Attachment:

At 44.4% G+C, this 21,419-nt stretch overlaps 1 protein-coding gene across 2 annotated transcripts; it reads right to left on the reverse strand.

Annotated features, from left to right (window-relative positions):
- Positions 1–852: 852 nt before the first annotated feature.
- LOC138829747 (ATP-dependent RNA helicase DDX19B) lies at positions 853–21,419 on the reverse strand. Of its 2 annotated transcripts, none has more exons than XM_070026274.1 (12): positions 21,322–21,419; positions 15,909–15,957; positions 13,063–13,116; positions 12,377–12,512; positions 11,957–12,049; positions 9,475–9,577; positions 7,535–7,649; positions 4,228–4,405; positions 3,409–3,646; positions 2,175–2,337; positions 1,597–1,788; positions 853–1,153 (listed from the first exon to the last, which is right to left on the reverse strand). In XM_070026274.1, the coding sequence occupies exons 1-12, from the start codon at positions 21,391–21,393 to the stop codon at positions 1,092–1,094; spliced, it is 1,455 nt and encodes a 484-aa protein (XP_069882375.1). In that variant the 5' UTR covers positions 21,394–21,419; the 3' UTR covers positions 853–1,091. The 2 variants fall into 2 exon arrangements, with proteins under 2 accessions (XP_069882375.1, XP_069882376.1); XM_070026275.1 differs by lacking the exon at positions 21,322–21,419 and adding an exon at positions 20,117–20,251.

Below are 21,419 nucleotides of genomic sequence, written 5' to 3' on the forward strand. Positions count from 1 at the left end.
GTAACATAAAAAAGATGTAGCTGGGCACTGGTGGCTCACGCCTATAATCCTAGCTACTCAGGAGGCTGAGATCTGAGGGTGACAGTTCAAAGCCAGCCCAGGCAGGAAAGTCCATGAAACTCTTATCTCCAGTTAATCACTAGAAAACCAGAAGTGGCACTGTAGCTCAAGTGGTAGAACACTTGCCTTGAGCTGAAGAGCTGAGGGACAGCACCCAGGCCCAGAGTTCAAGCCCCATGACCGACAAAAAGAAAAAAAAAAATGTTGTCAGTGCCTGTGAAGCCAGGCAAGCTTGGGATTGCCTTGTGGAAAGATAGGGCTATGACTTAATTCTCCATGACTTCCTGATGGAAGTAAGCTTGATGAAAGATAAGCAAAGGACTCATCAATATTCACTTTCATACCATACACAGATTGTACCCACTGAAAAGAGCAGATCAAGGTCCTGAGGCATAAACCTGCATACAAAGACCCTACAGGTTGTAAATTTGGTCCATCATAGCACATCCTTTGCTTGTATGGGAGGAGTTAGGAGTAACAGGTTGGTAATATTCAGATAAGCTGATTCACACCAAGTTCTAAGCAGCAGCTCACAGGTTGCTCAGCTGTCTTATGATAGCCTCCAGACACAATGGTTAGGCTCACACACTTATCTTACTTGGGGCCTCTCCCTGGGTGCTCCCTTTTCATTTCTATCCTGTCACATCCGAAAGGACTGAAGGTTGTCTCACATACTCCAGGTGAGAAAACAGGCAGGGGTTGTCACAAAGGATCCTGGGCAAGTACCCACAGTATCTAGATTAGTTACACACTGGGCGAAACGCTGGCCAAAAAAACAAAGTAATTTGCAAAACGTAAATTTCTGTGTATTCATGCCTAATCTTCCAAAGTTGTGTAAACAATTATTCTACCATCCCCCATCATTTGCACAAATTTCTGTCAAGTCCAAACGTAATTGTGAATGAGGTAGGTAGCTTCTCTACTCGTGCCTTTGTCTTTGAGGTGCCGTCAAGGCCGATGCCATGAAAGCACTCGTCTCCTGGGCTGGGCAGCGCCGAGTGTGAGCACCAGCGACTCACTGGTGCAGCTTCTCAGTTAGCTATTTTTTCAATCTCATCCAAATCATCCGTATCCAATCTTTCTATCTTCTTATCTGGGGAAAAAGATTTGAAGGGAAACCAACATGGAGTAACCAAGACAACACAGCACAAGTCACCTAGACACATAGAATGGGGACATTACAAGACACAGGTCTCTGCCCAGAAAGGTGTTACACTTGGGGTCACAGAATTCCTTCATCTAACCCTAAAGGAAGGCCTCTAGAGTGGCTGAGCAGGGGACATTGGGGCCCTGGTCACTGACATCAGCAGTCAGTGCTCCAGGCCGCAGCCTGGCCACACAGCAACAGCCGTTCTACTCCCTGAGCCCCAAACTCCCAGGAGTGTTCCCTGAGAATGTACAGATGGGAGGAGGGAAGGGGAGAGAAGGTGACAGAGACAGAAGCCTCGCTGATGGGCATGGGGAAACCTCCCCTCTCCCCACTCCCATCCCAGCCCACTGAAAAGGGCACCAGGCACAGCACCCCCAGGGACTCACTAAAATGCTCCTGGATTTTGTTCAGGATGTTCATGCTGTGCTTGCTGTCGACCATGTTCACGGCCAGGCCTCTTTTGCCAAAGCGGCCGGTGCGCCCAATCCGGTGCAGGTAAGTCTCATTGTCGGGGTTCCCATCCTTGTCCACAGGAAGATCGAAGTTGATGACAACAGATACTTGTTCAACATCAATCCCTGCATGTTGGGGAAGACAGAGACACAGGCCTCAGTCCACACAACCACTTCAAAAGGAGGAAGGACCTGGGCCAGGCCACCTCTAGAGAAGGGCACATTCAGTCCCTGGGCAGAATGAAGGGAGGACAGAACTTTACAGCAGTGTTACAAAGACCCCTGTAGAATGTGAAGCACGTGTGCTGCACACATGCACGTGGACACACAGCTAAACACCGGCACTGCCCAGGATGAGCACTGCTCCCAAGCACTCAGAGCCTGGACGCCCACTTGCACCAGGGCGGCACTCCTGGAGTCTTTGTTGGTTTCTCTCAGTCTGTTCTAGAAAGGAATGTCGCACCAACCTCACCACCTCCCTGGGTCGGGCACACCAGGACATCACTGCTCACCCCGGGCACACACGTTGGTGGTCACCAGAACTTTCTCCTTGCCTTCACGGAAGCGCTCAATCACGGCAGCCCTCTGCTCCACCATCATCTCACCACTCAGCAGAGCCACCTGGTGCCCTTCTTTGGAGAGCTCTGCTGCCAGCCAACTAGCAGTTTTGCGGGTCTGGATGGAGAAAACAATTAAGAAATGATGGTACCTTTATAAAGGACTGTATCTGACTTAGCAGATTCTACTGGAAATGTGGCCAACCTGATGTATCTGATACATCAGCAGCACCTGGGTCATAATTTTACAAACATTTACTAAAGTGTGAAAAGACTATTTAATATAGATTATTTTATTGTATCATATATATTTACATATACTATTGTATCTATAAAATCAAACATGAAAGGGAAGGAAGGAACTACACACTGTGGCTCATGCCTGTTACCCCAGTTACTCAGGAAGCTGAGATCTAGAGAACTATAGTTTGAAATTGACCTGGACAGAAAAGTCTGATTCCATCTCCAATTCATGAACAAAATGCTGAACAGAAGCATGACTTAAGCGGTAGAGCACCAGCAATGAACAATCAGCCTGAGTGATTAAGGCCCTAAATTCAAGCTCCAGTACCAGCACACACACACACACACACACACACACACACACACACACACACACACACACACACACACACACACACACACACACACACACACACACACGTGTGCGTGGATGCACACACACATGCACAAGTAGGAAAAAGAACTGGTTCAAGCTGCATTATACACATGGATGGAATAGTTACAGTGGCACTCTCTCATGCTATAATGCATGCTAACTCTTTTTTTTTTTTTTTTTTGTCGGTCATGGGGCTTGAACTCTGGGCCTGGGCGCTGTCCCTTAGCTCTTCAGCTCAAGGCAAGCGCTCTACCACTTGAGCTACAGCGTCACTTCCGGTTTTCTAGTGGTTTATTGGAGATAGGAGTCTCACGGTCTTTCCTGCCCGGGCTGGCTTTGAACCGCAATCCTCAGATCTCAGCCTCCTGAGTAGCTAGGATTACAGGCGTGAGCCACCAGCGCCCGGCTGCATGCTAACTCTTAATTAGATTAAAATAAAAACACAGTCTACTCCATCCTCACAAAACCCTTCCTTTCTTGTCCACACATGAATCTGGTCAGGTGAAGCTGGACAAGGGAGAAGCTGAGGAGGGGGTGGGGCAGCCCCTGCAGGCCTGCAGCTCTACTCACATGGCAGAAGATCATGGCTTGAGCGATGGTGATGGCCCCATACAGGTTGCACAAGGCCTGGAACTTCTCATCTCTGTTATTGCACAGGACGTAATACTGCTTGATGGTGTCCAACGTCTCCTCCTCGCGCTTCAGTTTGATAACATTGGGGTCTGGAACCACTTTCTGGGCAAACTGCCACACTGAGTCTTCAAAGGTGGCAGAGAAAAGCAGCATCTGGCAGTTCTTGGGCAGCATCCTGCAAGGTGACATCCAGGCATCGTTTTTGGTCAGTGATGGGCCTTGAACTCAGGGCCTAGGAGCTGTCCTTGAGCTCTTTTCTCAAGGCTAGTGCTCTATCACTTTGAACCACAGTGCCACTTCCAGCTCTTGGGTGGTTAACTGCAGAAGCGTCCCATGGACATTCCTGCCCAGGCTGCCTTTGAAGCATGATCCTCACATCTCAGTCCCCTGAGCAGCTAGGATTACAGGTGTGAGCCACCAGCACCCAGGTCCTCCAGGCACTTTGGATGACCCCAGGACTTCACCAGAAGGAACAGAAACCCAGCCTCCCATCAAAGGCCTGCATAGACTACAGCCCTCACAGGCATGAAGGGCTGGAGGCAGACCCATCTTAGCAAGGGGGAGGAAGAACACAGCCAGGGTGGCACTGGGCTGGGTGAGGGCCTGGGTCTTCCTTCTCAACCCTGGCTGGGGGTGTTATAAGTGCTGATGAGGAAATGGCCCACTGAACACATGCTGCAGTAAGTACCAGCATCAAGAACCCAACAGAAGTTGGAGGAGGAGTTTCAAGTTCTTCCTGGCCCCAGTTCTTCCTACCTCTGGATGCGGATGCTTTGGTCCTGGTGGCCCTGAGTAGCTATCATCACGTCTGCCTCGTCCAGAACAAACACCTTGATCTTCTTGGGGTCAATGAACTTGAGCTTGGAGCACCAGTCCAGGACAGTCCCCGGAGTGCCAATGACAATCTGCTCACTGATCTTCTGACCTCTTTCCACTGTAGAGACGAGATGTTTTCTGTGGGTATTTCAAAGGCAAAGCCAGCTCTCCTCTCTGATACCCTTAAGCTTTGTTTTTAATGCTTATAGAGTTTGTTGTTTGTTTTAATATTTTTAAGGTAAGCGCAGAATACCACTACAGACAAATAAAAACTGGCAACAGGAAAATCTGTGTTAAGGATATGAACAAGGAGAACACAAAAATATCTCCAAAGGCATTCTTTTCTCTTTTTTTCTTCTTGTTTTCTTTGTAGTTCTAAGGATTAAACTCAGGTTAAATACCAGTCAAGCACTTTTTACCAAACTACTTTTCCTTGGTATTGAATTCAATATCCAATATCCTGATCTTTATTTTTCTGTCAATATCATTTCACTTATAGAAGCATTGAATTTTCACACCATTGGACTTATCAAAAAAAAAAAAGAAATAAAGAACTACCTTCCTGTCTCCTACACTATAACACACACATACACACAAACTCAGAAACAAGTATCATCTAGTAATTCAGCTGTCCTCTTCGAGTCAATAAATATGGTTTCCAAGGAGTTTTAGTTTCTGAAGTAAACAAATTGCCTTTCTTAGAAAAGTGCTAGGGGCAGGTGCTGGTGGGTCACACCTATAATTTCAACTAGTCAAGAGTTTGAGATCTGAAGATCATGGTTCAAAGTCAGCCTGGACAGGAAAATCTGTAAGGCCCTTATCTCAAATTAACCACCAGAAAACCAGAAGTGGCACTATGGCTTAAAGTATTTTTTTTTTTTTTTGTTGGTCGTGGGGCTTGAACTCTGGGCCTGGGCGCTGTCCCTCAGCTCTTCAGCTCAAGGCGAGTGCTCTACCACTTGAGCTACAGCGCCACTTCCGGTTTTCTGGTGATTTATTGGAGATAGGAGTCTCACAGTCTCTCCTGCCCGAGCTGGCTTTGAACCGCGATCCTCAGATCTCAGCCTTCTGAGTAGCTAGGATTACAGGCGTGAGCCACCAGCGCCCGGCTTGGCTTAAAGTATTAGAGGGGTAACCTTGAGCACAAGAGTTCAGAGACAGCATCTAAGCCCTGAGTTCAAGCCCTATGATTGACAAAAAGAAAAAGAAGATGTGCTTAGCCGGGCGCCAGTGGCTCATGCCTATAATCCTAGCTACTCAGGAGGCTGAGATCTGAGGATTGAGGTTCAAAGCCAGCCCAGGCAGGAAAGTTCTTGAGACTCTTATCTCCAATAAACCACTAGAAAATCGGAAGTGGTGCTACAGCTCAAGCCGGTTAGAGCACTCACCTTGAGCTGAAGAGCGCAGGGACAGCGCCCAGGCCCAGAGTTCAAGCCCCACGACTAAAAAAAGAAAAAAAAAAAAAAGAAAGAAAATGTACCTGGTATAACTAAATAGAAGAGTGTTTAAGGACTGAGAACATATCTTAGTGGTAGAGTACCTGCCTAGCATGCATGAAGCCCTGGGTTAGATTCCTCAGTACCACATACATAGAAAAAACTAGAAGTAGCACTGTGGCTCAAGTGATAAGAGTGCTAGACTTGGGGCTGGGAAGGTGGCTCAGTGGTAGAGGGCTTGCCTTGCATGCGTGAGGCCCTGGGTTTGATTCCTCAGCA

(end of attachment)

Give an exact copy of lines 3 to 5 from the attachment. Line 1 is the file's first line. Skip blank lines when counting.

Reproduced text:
- Positions 1–852: 852 nt before the first annotated feature.
- LOC138829747 (ATP-dependent RNA helicase DDX19B) lies at positions 853–21,419 on the reverse strand. Of its 2 annotated transcripts, none has more exons than XM_070026274.1 (12): positions 21,322–21,419; positions 15,909–15,957; positions 13,063–13,116; positions 12,377–12,512; positions 11,957–12,049; positions 9,475–9,577; positions 7,535–7,649; positions 4,228–4,405; positions 3,409–3,646; positions 2,175–2,337; positions 1,597–1,788; positions 853–1,153 (listed from the first exon to the last, which is right to left on the reverse strand). In XM_070026274.1, the coding sequence occupies exons 1-12, from the start codon at positions 21,391–21,393 to the stop codon at positions 1,092–1,094; spliced, it is 1,455 nt and encodes a 484-aa protein (XP_069882375.1). In that variant the 5' UTR covers positions 21,394–21,419; the 3' UTR covers positions 853–1,091. The 2 variants fall into 2 exon arrangements, with proteins under 2 accessions (XP_069882375.1, XP_069882376.1); XM_070026275.1 differs by lacking the exon at positions 21,322–21,419 and adding an exon at positions 20,117–20,251.

Below are 21,419 nucleotides of genomic sequence, written 5' to 3' on the forward strand. Positions count from 1 at the left end.